Radio is synthesis, brevity, promptness, simultaneity and rapidity. It is for that reason that the language and the sounds used should be selected for clarity and simplicity of expression. Radio communicates with a heterogeneous public with different levels of comprehension. Thus, radio messages should be made to reach all levels of the audience and capture the interest of each one. It has been observed that although there are many messages containing commands, such messages do not necessarily have the expected impact; therefore it is preferable to transmit messages that suggest and persuade.
Preventive messages that are given an advertising format can reach and positively influence the behavior of the receiver. It is better not to use the sound track of an audiovisual message, because the audience could err in interpreting the message. Care should also be taken in selecting voices for the message; voices associated with advertised products should be avoided. The voice that transmits the message on the radio should be clear, well modulated, and without any additional connotation. The radio format calls for a great deal of creativity, a strict selection of the sound code, and a concise message. It is important to remember that on the radio we work with suggestion, persuasion, and the hearer’s imagination.
Another way to transmit messages about risk could be by means of interviews, documentaries, and special reports. Speaking on the radio means explaining, telling a story, and dialoguing with the listener.
The main characteristics of television are simultaneity, instantaneity, and being current. This medium has developed a technology that accelerates audiovisual information. The viewer is practically one actor more in the events shown by this medium. Information about surgery to separate Siamese twins in the East, a bomb that exploded in an urban area in a Latin American city, the explosion of a gas pipeline in Alaska, a train crash in Europe, and many other news items, can be transmitted in an hour of television.
Regional television has an efficient development of journalistic spaces and it broadcasts local, regional and international news, thereby promoting community interest. Risk communication messages can be inserted here. If the aim is to produce a culture of prevention and protection, the electronic media can certainly participate in this effort.
In order for televised
preventive communication to be successful, it must be designed properly.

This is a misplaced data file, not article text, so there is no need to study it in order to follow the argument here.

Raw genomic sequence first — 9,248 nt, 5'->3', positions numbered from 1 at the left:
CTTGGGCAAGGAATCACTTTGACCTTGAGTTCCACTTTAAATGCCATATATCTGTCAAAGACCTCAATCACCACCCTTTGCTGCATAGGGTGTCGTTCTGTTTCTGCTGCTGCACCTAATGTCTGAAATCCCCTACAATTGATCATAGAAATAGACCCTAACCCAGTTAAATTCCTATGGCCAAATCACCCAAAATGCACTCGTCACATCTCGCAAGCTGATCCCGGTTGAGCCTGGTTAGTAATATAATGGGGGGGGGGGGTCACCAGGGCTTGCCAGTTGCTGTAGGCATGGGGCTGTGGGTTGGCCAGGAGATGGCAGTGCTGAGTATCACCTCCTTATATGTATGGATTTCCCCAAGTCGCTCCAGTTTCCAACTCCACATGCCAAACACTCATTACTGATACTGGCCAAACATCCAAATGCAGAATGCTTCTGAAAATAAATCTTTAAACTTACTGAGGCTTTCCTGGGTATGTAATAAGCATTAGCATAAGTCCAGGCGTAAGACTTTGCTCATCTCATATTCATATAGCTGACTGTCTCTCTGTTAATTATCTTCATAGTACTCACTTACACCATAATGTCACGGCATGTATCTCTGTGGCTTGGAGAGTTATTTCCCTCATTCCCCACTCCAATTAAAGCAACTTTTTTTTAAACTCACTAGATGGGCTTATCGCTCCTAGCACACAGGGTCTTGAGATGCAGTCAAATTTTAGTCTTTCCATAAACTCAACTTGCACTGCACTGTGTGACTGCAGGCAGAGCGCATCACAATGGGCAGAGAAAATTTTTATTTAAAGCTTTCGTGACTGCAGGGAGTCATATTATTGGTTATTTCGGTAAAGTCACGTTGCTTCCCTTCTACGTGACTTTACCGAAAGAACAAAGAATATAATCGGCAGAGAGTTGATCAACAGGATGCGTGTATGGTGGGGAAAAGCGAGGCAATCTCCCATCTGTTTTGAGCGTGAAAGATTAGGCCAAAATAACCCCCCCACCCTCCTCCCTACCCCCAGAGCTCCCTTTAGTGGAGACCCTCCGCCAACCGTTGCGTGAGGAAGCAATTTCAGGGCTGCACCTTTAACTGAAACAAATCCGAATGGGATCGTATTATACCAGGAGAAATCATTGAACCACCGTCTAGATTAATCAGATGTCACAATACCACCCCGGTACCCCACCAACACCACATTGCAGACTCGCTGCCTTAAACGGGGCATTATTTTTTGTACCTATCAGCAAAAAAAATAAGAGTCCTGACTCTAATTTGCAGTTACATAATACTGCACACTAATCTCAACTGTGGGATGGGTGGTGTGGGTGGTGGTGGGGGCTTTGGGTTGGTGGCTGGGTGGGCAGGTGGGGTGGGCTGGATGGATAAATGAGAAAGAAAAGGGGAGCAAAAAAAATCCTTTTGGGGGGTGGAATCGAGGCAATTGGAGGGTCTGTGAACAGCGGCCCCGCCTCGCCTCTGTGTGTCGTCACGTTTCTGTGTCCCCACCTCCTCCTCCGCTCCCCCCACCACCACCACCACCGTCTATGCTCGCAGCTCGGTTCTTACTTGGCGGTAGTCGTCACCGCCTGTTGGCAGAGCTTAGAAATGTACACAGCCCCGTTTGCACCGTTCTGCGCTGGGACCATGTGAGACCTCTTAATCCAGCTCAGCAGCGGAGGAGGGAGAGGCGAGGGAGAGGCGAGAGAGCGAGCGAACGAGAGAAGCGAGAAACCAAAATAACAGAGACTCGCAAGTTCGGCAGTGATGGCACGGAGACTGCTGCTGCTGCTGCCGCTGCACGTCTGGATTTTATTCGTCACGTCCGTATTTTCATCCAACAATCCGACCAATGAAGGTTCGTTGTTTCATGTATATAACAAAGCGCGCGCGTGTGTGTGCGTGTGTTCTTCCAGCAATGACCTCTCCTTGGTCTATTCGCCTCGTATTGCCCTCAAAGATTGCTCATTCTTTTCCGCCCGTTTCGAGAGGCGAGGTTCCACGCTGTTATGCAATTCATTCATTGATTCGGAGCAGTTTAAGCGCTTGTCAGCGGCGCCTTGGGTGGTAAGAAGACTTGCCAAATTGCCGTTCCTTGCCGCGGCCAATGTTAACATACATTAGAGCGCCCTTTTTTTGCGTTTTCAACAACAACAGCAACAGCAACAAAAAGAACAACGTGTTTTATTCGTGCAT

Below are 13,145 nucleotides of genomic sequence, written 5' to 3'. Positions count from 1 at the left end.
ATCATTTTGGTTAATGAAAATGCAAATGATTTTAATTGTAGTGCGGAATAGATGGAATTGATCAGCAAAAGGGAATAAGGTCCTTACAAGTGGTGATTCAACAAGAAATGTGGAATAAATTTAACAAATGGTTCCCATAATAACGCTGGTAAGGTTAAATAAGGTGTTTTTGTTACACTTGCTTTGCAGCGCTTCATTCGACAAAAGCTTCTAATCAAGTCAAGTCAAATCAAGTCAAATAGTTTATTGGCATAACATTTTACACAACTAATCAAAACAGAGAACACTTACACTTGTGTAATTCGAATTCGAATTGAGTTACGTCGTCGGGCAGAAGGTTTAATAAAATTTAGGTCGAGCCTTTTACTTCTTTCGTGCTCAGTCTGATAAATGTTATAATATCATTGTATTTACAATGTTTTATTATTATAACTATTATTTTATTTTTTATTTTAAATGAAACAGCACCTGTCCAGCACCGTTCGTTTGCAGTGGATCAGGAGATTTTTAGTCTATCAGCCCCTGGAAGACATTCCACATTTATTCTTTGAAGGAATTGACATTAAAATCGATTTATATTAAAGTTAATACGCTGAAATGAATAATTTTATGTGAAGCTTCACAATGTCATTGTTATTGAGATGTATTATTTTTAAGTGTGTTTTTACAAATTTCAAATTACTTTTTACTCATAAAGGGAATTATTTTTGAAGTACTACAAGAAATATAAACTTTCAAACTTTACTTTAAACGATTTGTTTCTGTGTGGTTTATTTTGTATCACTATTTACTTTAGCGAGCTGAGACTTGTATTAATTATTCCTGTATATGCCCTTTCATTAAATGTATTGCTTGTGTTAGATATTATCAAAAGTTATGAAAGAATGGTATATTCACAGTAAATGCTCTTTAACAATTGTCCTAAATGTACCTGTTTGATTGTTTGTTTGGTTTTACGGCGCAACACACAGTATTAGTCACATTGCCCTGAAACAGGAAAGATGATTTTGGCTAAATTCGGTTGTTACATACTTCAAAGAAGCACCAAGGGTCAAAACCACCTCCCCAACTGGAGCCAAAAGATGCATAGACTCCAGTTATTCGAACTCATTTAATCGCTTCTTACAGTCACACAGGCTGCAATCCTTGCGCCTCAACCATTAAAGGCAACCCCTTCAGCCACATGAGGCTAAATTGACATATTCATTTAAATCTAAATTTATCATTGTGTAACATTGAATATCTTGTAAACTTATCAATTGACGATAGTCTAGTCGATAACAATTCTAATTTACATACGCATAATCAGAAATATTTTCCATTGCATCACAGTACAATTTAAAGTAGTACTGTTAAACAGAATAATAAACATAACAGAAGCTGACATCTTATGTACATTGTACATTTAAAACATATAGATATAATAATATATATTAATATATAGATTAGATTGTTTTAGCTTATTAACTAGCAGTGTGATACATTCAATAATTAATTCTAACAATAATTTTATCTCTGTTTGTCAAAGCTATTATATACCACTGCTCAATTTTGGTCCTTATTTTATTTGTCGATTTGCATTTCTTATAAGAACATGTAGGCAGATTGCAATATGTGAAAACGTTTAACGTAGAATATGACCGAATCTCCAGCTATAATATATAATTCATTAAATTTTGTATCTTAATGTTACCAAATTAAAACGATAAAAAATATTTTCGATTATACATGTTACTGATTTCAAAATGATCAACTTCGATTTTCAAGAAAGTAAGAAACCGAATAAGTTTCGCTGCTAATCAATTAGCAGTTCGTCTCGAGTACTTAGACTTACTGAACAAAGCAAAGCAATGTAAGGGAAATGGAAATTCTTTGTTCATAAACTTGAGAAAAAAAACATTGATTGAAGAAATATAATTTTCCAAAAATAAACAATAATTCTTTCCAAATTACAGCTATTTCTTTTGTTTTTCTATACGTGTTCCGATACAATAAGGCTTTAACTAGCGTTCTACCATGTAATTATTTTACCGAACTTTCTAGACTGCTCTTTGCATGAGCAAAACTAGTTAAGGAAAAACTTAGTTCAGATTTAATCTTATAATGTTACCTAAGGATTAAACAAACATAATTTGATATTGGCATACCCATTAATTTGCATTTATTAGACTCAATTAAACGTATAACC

This means managing the three fundamental codes: the iconic code,
the sound code, and the linguistic code. In addition to correct codification
and format, risk communication done on television must be well placed
within the schedule of programs. Special consideration must be given
to the segments where it will be included, the timing, the public,
and the area of influence of the signal (regional, national and international).
On the other hand, audiovisual messages are fleeting; therefore the
selection of images, words, and sounds should take this characteristic
into account. Well-designed preventive messages can have a more efficient
influence on the behavior of the receivers if they contain a single
principal idea adapted to the target public, rather than multiple
Video film is another interesting medium for delivering information. Although the video involves the recording of programs, it targets a reduced audience. This format is ideal for working with specific audiences (for example, agricultural workers), although it is important to note that it is expensive to produce, and it will be necessary to find the right times and places for showing it. In this case, the codification varies according to the public to which it is directed. The usefulness of this educational method is significant, because it permits the visual expression (with the necessary audio support) of all kinds of educational information to complement the presence of technical personnel. The exhibition of a video can enrich other communicative actions such as dialogue with a captive audience, debate, or the distribution of informational pamphlets. An added advantage is that it can be rewound to view important scenes over and over, for emphasis.